Stabilize State and local government budgets to avoid reductions in education and other essential public services while driving education reform in four key areas: teacher effectiveness and inequities in the distribution of highly qualified teachers; rigorous college- and career-ready standards and assessments; targeted, intensive support and effective interventions to turn around struggling schools; and pre-K-through-college-and-career data systems.
The overall goals of the State Fiscal Stabilization Fund (SFSF) and other U.S. Department of Education components of the ARRA are to stimulate the economy in the short term and invest in education and other essential public services to ensure the long-term economic health of our nation. The success of the education part of the ARRA will depend on the shared commitment and responsibility of students, parents, teachers, principals, superintendents, education boards, college presidents, State school chiefs, governors, local officials, and federal officials. Collectively, States must advance ARRA's short-term economic goals by investing quickly, and must support ARRA's long-term economic goals by investing wisely, using these funds to strengthen education, drive reforms, and improve results for students from early learning through college.
Four principles guide the distribution and use of SFSF and other ARRA funds:
1. Spend funds quickly to save and create jobs. The Department of Education will distribute funds quickly to States in order to avert layoffs and create jobs. States and LEAs in turn are urged to move rapidly to develop plans for using funds, consistent with the law's reporting and accountability requirements, and to promptly begin spending funds to help drive the nation's economic recovery.
2. Improve student achievement through school improvement and reform.
3. Ensure transparency, reporting, and accountability. To prevent fraud and abuse, support the most effective uses of ARRA funds, and accurately measure and track results, recipients must publicly report on how funds are used. Due to the unprecedented scope and importance of this investment, ARRA funds are subject to additional and more rigorous reporting requirements than normally apply to grant recipients.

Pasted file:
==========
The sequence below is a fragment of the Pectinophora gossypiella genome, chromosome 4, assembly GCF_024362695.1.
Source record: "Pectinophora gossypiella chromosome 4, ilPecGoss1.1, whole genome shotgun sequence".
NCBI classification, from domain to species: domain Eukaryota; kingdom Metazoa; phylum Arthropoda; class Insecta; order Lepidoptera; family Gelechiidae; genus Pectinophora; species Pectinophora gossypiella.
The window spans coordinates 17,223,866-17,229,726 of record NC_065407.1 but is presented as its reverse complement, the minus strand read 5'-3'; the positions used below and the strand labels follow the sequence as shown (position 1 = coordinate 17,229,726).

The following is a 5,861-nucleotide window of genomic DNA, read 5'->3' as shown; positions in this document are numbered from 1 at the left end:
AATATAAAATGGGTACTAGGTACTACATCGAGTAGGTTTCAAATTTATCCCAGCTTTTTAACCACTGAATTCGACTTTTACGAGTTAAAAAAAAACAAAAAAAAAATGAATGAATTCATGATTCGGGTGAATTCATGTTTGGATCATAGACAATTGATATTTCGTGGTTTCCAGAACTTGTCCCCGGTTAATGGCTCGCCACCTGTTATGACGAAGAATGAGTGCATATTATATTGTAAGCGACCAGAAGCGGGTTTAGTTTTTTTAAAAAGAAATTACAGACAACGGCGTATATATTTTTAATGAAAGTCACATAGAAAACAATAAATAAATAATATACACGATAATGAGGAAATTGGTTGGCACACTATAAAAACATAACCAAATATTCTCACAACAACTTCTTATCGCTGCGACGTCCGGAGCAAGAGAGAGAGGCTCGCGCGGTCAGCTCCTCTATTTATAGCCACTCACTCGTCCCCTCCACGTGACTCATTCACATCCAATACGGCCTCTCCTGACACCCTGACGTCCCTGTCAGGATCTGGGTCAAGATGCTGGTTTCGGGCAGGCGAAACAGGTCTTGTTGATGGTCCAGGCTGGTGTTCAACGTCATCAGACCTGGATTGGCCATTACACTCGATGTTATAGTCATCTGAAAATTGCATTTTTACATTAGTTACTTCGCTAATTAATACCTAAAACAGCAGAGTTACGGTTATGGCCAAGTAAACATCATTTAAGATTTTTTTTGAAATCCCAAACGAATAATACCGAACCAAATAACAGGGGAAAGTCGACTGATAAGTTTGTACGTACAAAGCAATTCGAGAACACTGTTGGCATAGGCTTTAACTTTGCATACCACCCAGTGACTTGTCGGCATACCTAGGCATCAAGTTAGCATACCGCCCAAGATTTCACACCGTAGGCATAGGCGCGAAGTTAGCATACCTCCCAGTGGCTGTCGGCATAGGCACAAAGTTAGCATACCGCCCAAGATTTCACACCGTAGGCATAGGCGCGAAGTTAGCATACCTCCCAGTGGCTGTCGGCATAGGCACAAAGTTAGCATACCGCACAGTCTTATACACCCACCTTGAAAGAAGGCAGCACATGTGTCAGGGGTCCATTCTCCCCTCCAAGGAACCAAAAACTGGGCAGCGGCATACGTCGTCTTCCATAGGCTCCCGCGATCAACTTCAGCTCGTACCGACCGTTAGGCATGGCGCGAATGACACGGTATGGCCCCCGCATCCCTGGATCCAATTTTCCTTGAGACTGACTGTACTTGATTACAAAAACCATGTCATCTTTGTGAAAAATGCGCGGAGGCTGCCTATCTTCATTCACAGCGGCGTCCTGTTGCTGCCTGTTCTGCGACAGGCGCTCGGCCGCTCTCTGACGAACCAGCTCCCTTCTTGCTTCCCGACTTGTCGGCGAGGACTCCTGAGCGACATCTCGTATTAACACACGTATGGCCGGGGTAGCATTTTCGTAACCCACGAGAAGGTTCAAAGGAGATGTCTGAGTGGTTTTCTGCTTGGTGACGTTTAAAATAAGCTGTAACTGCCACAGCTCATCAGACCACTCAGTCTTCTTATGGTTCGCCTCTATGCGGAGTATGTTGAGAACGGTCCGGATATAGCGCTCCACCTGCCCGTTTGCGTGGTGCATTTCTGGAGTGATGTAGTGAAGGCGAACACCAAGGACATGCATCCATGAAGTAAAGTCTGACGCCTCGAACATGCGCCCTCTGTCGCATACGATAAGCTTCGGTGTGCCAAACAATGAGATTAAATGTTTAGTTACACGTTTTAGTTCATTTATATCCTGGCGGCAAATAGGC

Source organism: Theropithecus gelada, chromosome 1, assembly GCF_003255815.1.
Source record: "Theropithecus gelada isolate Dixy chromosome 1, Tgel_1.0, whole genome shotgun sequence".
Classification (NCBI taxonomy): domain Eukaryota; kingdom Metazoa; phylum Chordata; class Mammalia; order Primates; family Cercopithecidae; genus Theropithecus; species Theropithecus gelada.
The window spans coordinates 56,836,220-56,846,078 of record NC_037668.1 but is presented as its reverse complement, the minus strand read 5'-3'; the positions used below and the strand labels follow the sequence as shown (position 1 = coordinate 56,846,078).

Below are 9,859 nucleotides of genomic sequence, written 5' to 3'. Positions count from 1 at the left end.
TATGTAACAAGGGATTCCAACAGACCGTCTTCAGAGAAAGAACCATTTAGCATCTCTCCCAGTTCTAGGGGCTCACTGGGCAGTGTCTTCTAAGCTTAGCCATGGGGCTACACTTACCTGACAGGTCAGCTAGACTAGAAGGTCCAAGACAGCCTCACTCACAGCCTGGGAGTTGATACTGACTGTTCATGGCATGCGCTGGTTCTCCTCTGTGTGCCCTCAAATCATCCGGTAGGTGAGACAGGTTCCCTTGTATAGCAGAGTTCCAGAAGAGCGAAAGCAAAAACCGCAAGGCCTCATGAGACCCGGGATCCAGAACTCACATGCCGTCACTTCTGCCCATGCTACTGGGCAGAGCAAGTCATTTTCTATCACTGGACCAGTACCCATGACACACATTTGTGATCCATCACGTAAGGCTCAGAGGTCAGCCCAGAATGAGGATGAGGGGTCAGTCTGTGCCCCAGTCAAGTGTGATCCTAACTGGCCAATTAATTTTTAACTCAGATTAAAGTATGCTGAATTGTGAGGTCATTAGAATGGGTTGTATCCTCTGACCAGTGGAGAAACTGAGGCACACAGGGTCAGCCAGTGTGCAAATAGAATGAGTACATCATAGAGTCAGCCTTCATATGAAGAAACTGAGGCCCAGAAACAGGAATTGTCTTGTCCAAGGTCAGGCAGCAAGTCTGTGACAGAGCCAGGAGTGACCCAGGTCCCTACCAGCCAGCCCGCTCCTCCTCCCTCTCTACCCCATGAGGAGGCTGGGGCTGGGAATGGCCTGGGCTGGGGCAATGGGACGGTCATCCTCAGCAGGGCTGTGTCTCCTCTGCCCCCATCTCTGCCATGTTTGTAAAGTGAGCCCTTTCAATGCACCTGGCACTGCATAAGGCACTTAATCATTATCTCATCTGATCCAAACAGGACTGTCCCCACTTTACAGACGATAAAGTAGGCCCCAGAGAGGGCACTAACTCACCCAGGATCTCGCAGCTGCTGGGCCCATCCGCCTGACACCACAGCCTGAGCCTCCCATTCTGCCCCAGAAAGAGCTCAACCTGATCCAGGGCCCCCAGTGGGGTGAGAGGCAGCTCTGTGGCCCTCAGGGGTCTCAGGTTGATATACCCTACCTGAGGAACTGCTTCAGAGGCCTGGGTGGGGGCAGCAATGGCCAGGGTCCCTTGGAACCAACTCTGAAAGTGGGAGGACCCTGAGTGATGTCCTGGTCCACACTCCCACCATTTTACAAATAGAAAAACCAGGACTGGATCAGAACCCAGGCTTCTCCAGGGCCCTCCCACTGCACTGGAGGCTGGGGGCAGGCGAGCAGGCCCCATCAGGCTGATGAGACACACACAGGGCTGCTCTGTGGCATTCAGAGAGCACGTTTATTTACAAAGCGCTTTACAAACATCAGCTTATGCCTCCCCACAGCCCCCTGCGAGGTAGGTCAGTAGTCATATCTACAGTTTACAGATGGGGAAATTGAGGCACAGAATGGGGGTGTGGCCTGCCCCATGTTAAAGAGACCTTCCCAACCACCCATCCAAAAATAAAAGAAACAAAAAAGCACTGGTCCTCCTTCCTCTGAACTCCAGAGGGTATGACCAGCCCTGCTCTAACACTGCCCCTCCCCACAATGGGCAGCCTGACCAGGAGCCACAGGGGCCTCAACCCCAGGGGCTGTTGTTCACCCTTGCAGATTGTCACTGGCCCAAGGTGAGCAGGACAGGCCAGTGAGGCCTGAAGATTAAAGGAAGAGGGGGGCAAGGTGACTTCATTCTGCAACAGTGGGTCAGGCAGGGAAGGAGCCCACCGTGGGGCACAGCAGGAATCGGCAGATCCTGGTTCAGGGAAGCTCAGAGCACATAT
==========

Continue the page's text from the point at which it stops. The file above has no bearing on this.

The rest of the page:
4. Invest one-time ARRA funds thoughtfully to minimize the "funding cliff." SFSF represents a historic but temporary infusion of funds. These funds should be invested in ways that do not result in unsustainable continuing commitments after the funding expires.
Specifically, governors must use 81.8 percent of the SFSF State grant funds to support public elementary, secondary, and higher education, and, as applicable, early childhood education programs and services. These funds must be used to help restore for FY 2009, 2010, and 2011 State support for public elementary, secondary, and postsecondary education to the greater of the FY 2008 or FY 2009 level. The funds needed to restore support for elementary and secondary education must be distributed using the State's primary elementary and secondary education funding formulae. The funds for higher education must go to public IHEs. If any SFSF funds remain after the State has restored State support for elementary and secondary education and higher education, the State must award those funds to LEAs on the basis of their relative shares under Title I of the Elementary and Secondary Education Act of 1965 (ESEA).
Governors must use 18.2 percent of the SFSF State grant funds for public safety and other government services, which may include assistance for early learning, elementary and secondary education, and public IHEs. In addition, States may use these funds for modernization, renovation, or repair of public schools and public or private college facilities.